NFL executive oversaw officiating department during tenure
Ray Anderson, NFL executive vice president of football operations, will leave his position at the end of the 2013 season to “pursue other opportunities” according to a statement from the National Football League.
In the statement, commissioner Roger Goodell said of Anderson, “Ray’s wide-ranging experience in football has played an important role in our football operations. Ray has been a strong contributor, always focusing on our key priorities. His engaging personality helped smooth the edges of many a difficult issue. We appreciate Ray’s contributions and know he will be successful in his next venture.”
“I have been involved in many different aspects of the NFL â€” as an agent, club executive, and league executive,” Anderson said in the NFL news release. “I have always enjoyed new challenges and the time is right for me to evolve into the next phase of my career. I appreciate the opportunity Commissioner Goodell gave me and the support I have enjoyed from a great staff.”
Anderson joined the NFL in 2006 shortly after Goodell became the commissioner and he was assigned to oversee the officiating department. Anderson helped represent the NFL during the 2012 labor dispute between the NFL Referees Association, that lead to a weeks-long lockout of the regular game officials. During that lockout, Anderson spoke for the NFL and many of his comments against the NFLRA didn’t endear him to the officials’ union. According to the January 2013 issue of Referee Magazine, many officials felt Anderson had poisoned the relationship between the NFL and it’s game officials. The article states:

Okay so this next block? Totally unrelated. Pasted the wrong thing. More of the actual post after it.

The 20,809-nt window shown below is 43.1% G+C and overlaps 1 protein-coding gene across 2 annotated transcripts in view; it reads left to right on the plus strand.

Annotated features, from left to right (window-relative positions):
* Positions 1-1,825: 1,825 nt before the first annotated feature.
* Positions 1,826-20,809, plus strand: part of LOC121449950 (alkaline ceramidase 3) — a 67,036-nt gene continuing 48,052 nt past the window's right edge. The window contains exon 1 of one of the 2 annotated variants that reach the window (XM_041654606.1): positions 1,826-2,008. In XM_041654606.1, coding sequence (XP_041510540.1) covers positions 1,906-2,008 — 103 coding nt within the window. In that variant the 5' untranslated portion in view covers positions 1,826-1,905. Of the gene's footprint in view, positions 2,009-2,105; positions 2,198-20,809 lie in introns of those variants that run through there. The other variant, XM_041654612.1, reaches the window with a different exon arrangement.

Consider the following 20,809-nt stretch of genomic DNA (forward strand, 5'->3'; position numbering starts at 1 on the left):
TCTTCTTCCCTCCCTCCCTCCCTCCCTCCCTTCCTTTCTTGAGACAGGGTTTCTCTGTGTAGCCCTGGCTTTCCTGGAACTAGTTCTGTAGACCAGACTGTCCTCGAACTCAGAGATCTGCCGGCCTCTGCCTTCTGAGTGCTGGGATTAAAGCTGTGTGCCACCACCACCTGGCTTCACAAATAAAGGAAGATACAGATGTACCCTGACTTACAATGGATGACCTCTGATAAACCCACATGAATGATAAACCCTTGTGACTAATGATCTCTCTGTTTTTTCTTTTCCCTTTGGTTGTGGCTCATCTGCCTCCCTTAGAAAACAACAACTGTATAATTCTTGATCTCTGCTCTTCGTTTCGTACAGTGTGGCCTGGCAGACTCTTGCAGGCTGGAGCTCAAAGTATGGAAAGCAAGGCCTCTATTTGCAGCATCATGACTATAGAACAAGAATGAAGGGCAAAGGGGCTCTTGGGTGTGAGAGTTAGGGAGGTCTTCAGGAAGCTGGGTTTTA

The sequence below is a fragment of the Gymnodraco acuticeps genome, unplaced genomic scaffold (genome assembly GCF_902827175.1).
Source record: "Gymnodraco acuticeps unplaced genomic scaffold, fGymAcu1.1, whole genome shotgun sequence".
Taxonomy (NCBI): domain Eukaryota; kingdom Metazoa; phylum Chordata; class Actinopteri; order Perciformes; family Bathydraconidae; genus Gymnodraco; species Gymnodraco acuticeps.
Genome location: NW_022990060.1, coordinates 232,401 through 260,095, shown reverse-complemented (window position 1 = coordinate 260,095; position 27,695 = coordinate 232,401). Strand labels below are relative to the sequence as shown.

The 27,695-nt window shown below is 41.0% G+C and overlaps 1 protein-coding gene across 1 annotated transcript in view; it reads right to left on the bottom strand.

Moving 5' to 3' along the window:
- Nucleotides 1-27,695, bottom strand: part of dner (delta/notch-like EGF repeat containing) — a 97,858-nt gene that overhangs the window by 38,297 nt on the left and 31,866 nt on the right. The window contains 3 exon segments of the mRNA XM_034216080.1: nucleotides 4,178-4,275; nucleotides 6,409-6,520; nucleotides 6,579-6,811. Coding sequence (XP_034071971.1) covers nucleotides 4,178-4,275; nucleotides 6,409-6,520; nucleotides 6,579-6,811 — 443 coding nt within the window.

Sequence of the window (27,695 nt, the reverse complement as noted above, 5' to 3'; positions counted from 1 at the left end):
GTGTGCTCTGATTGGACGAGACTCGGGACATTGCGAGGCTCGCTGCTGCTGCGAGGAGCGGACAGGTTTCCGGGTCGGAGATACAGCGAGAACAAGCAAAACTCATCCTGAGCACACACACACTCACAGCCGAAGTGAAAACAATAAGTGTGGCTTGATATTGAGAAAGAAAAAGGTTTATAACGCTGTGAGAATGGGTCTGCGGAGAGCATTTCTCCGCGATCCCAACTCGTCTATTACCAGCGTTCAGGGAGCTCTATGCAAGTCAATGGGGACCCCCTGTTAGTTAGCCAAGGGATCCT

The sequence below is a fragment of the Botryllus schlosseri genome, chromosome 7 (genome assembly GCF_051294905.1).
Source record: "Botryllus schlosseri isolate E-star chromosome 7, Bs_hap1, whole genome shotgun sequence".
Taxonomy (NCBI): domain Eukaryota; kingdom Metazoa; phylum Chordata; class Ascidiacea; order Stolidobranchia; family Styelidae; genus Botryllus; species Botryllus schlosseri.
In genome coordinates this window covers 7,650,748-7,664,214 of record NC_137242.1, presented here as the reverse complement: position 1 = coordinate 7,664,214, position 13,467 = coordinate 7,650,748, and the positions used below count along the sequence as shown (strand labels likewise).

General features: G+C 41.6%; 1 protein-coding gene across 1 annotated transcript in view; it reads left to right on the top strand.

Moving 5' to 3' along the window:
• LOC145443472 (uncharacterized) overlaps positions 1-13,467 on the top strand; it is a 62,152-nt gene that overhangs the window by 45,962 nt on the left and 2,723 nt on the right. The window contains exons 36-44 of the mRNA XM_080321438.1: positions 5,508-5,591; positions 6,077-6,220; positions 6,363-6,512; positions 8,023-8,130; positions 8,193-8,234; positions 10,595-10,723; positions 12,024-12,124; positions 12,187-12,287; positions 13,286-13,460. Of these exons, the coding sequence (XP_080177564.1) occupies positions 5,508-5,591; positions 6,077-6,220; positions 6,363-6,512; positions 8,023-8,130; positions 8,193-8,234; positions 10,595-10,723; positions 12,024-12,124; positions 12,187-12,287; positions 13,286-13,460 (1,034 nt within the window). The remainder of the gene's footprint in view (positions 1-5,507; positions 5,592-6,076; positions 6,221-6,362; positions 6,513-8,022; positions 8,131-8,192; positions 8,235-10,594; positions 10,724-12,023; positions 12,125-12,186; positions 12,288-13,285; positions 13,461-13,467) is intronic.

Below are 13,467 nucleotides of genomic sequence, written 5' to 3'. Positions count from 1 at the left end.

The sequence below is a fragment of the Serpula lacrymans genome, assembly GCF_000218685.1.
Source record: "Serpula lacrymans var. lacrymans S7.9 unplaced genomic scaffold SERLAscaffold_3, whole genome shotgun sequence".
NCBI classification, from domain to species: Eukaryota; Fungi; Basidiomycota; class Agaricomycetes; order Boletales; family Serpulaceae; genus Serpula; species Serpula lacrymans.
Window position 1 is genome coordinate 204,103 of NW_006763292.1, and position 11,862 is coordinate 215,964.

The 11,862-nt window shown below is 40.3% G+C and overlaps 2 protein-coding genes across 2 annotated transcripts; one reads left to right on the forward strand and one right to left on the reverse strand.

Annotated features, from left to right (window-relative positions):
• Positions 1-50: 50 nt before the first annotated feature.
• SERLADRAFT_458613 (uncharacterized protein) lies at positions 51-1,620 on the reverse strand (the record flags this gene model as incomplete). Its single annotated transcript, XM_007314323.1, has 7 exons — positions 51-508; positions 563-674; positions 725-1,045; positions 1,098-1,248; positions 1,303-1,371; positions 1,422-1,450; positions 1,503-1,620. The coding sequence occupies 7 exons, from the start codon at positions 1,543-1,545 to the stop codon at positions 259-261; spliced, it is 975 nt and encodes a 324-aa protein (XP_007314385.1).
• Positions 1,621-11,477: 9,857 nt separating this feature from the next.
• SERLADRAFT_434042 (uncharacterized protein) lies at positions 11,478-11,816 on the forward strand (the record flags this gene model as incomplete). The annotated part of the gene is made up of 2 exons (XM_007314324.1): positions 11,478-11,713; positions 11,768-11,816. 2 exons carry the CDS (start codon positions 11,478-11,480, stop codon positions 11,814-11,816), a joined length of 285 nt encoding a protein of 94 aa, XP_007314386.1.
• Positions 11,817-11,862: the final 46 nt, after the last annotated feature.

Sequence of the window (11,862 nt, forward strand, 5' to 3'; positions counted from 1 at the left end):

There was joy and relief among the officials that they were going back to work, but there was anger and bitterness as well. Anderson, whose comments throughout the lockout infuriated the NFLRA, was not greeted warmly in Dallas.
An official at the meeting, who requested anonymity, said Anderson’s comments kept the union unified and committed to its positions. And the hard feelings toward him will not go away any time soon.
“Ray spoke when we voted on the ratification and we came back on that Saturday morning for the vote,” the official said. “Immediately after the vote they had a mini clinic for a couple of hours. He spoke at the beginning of that clinic, and there was dead silence in the room. That tells you all you need to know.”
After the dust from the lockout settled, Anderson was part of another officiating controversy of the crew selected to call Super Bowl XLVII. Anderson defended the assignments and criticized the Football Zebras report.
There is no word on who is in line to succeed Anderson or if the new executive vice president of football operations will continue to oversee the officiating.